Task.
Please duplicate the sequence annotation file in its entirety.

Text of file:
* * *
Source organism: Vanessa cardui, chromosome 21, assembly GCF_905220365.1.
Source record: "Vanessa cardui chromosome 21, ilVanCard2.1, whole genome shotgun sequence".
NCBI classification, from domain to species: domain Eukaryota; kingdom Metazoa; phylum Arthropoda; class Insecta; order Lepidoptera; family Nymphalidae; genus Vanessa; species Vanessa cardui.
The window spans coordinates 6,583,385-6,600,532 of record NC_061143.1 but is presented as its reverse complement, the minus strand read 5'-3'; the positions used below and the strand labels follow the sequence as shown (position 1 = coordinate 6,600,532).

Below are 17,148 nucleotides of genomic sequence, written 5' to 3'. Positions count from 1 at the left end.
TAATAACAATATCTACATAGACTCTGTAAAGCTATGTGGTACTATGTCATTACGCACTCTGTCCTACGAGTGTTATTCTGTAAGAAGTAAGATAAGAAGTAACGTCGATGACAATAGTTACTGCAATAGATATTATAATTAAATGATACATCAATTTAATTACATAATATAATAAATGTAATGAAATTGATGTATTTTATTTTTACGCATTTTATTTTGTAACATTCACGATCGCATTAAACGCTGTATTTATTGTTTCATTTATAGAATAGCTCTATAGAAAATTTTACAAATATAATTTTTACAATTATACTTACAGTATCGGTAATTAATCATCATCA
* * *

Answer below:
Source organism: Vanessa cardui, chromosome 21, assembly GCF_905220365.1.
Source record: "Vanessa cardui chromosome 21, ilVanCard2.1, whole genome shotgun sequence".
NCBI classification, from domain to species: domain Eukaryota; kingdom Metazoa; phylum Arthropoda; class Insecta; order Lepidoptera; family Nymphalidae; genus Vanessa; species Vanessa cardui.
The window spans coordinates 6,583,385-6,600,532 of record NC_061143.1 but is presented as its reverse complement, the minus strand read 5'-3'; the positions used below and the strand labels follow the sequence as shown (position 1 = coordinate 6,600,532).

Below are 17,148 nucleotides of genomic sequence, written 5' to 3'. Positions count from 1 at the left end.
TAATAACAATATCTACATAGACTCTGTAAAGCTATGTGGTACTATGTCATTACGCACTCTGTCCTACGAGTGTTATTCTGTAAGAAGTAAGATAAGAAGTAACGTCGATGACAATAGTTACTGCAATAGATATTATAATTAAATGATACATCAATTTAATTACATAATATAATAAATGTAATGAAATTGATGTATTTTATTTTTACGCATTTTATTTTGTAACATTCACGATCGCATTAAACGCTGTATTTATTGTTTCATTTATAGAATAGCTCTATAGAAAATTTTACAAATATAATTTTTACAATTATACTTACAGTATCGGTAATTAATCATCATCA